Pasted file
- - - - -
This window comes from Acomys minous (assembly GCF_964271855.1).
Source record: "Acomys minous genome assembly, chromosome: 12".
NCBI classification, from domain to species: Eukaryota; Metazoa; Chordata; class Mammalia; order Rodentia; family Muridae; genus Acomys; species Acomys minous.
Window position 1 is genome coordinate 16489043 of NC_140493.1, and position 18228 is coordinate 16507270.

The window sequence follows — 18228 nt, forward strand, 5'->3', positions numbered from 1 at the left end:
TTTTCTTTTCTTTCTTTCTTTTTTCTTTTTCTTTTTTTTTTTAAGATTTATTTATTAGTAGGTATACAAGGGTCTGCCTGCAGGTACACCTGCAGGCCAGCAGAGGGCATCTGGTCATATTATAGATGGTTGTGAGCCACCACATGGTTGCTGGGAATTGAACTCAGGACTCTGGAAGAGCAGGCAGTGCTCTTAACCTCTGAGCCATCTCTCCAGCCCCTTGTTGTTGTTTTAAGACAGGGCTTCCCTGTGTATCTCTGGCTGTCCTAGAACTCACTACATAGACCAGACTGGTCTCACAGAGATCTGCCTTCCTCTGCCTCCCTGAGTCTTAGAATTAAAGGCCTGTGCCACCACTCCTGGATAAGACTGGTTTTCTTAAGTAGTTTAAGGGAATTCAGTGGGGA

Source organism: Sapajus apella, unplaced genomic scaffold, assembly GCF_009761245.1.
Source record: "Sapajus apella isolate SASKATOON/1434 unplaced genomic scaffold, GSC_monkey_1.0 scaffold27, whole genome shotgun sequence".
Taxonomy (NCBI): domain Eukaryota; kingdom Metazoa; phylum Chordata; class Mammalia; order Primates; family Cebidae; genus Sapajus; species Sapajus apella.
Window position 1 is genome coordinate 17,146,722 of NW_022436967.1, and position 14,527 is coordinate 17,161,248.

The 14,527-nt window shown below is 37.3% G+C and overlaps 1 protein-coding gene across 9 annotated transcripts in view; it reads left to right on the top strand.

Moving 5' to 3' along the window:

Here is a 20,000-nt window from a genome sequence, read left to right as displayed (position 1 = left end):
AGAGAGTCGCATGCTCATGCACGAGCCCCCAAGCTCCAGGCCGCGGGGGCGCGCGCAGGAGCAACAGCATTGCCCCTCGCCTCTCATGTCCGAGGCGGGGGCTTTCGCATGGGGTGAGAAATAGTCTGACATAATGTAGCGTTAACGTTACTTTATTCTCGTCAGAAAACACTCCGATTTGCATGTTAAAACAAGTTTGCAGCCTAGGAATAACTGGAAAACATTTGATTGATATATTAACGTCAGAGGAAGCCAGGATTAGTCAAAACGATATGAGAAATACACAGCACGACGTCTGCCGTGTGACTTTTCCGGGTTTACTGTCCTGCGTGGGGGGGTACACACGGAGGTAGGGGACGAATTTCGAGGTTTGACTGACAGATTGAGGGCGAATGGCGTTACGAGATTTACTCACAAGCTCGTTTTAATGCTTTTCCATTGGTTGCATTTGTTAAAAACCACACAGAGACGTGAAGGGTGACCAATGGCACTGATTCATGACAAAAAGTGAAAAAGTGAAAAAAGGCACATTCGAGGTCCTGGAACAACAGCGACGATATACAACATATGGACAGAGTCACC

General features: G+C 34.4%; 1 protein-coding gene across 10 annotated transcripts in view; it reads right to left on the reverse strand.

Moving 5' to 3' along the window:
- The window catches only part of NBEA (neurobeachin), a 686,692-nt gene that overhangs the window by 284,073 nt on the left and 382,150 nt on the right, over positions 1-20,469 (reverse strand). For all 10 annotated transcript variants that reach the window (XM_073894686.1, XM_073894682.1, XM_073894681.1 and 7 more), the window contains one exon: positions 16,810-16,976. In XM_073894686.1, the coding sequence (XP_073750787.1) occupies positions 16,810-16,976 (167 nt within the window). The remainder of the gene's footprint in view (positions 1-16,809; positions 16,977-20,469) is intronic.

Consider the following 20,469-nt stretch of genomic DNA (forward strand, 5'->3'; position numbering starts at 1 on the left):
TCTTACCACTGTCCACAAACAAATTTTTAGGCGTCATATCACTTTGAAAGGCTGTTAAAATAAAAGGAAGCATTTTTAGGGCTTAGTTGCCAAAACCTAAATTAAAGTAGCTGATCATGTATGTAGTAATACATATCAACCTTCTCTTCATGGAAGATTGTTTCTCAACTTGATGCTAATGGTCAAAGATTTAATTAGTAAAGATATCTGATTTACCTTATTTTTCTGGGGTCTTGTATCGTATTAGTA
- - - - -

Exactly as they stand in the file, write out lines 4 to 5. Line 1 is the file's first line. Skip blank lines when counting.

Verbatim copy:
Window position 1 is genome coordinate 16489043 of NC_140493.1, and position 18228 is coordinate 16507270.

The window sequence follows — 18228 nt, forward strand, 5'->3', positions numbered from 1 at the left end: